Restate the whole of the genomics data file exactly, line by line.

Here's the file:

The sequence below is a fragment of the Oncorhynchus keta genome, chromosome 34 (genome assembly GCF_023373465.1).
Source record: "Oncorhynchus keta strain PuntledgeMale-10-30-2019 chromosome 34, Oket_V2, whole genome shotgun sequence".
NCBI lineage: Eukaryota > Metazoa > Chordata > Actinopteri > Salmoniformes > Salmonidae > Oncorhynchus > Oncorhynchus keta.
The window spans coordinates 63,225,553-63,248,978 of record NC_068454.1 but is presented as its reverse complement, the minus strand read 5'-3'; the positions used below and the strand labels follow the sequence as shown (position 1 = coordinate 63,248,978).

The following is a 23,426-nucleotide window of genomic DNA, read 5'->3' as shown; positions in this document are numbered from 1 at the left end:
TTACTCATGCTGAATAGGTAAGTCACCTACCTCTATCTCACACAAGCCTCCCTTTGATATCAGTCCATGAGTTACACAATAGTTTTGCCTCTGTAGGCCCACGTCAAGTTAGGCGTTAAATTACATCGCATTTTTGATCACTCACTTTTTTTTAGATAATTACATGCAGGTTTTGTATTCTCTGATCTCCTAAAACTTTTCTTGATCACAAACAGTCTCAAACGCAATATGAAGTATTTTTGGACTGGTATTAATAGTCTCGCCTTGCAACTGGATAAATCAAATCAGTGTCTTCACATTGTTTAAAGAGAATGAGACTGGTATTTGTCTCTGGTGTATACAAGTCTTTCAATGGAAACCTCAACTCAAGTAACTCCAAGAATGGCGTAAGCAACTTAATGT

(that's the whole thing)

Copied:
The sequence below is a fragment of the Oncorhynchus keta genome, chromosome 34 (genome assembly GCF_023373465.1).
Source record: "Oncorhynchus keta strain PuntledgeMale-10-30-2019 chromosome 34, Oket_V2, whole genome shotgun sequence".
NCBI lineage: Eukaryota > Metazoa > Chordata > Actinopteri > Salmoniformes > Salmonidae > Oncorhynchus > Oncorhynchus keta.
The window spans coordinates 63,225,553-63,248,978 of record NC_068454.1 but is presented as its reverse complement, the minus strand read 5'-3'; the positions used below and the strand labels follow the sequence as shown (position 1 = coordinate 63,248,978).

The following is a 23,426-nucleotide window of genomic DNA, read 5'->3' as shown; positions in this document are numbered from 1 at the left end:
TTACTCATGCTGAATAGGTAAGTCACCTACCTCTATCTCACACAAGCCTCCCTTTGATATCAGTCCATGAGTTACACAATAGTTTTGCCTCTGTAGGCCCACGTCAAGTTAGGCGTTAAATTACATCGCATTTTTGATCACTCACTTTTTTTTAGATAATTACATGCAGGTTTTGTATTCTCTGATCTCCTAAAACTTTTCTTGATCACAAACAGTCTCAAACGCAATATGAAGTATTTTTGGACTGGTATTAATAGTCTCGCCTTGCAACTGGATAAATCAAATCAGTGTCTTCACATTGTTTAAAGAGAATGAGACTGGTATTTGTCTCTGGTGTATACAAGTCTTTCAATGGAAACCTCAACTCAAGTAACTCCAAGAATGGCGTAAGCAACTTAATGT